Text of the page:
In early 2017, researchers from The Abdul Latif Jameel Poverty Action Lab (J-PAL) reviewed nearly 60 randomized evaluations that were designed to increase student enrollment and attendance. One study in particular looked at the impact of free uniforms for girls in low-income countries. In 2003 in Western Kenya, a school uniform cost $6. Would providing a group of underserved girls with free uniforms impact their lives and break down barriers to education?
To answer this question, a group of 6th grade girls was split into two groups. One group got free uniforms for two years and the other group continued paying for them. Five years later, researchers and an NGO were shocked by the results. Girls who had received a free uniform were 17% less likely to have dropped out of primary school; 17% less likely to become teenage mothers, and 20% less likely to have been married.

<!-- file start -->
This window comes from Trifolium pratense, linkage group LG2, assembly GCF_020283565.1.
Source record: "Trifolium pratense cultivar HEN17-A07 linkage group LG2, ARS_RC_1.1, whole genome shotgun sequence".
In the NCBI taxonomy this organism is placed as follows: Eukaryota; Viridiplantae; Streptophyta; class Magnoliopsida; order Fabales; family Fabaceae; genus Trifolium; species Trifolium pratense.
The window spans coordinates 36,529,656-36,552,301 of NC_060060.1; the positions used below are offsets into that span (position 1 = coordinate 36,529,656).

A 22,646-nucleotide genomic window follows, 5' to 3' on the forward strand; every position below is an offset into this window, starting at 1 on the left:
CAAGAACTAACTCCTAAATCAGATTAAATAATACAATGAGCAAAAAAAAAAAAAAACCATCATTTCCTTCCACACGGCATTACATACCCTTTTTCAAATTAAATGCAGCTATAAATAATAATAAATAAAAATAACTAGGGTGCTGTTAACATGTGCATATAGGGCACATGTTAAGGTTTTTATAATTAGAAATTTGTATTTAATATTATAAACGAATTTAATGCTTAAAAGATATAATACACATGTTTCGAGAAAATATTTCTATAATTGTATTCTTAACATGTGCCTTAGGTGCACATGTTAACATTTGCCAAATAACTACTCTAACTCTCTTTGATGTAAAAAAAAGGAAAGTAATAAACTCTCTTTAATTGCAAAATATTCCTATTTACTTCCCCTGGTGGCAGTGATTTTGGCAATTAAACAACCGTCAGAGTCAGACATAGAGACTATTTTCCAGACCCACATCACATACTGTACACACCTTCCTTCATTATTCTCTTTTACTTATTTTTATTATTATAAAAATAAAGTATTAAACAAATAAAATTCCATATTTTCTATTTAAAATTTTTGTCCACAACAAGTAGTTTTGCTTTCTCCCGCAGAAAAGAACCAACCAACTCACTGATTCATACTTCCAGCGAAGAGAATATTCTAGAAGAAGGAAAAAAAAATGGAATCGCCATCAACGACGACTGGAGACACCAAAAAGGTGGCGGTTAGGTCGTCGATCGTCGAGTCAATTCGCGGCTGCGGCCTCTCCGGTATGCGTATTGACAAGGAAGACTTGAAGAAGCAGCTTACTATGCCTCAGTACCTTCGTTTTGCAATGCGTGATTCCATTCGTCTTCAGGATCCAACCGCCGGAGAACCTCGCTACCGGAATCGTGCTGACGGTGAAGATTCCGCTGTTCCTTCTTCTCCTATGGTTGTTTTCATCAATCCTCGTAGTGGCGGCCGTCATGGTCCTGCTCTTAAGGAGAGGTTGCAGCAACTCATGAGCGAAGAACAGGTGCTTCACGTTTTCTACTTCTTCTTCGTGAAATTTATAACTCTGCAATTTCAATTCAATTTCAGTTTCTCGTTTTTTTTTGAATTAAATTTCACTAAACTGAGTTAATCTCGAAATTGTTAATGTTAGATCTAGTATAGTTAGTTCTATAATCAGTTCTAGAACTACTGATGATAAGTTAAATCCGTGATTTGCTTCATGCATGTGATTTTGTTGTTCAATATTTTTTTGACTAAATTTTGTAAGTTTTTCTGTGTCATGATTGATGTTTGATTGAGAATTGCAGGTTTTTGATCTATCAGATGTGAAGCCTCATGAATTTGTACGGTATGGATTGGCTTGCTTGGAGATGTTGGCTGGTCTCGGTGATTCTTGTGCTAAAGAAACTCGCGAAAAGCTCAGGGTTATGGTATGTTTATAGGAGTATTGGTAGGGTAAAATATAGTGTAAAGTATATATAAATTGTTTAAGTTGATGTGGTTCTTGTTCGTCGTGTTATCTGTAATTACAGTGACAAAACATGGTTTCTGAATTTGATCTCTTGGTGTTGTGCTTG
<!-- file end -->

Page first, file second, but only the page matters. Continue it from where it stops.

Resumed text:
Across these studies, a clear message stood out: The perceived costs and benefits of schooling are a major factor in parents’ and students’ education decisions. When costs are high and benefits aren’t clearly understood, parents are less likely to send their kids to school, and kids are less likely to want to attend. The benefits of education come mostly in the future, but the costs are immediate and top-of-mind.
Public schools are not always free in low-income countries and school fees can cost as much as a third of a family’s income. Reducing these costs (such as providing free uniforms) can make the perceived benefits of school outweigh the immediate costs and prevent girls from dropping out, empowering them to continue their education.